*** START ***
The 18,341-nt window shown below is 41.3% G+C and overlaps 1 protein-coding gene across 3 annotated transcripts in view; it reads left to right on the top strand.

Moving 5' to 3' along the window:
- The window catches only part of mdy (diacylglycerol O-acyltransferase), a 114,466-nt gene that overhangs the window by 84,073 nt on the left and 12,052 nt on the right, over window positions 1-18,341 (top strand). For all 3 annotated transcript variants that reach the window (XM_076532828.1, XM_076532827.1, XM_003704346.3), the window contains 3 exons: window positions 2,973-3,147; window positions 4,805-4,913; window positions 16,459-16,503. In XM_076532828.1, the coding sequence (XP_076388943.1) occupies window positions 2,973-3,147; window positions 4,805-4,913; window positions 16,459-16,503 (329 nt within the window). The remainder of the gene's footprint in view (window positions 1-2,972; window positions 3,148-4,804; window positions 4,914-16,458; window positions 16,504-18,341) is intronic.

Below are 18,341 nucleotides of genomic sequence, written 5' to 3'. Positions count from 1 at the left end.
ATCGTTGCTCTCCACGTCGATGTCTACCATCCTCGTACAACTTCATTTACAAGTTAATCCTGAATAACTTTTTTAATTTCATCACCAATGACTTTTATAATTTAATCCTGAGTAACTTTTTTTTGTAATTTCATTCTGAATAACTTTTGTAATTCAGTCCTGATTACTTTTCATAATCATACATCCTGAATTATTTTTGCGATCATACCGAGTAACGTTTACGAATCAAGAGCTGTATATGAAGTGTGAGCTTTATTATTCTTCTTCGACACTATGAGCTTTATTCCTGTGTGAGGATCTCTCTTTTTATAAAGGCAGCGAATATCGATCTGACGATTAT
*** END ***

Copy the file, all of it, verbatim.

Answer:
The 18,341-nt window shown below is 41.3% G+C and overlaps 1 protein-coding gene across 3 annotated transcripts in view; it reads left to right on the top strand.

Moving 5' to 3' along the window:
- The window catches only part of mdy (diacylglycerol O-acyltransferase), a 114,466-nt gene that overhangs the window by 84,073 nt on the left and 12,052 nt on the right, over window positions 1-18,341 (top strand). For all 3 annotated transcript variants that reach the window (XM_076532828.1, XM_076532827.1, XM_003704346.3), the window contains 3 exons: window positions 2,973-3,147; window positions 4,805-4,913; window positions 16,459-16,503. In XM_076532828.1, the coding sequence (XP_076388943.1) occupies window positions 2,973-3,147; window positions 4,805-4,913; window positions 16,459-16,503 (329 nt within the window). The remainder of the gene's footprint in view (window positions 1-2,972; window positions 3,148-4,804; window positions 4,914-16,458; window positions 16,504-18,341) is intronic.

Below are 18,341 nucleotides of genomic sequence, written 5' to 3'. Positions count from 1 at the left end.
ATCGTTGCTCTCCACGTCGATGTCTACCATCCTCGTACAACTTCATTTACAAGTTAATCCTGAATAACTTTTTTAATTTCATCACCAATGACTTTTATAATTTAATCCTGAGTAACTTTTTTTTGTAATTTCATTCTGAATAACTTTTGTAATTCAGTCCTGATTACTTTTCATAATCATACATCCTGAATTATTTTTGCGATCATACCGAGTAACGTTTACGAATCAAGAGCTGTATATGAAGTGTGAGCTTTATTATTCTTCTTCGACACTATGAGCTTTATTCCTGTGTGAGGATCTCTCTTTTTATAAAGGCAGCGAATATCGATCTGACGATTAT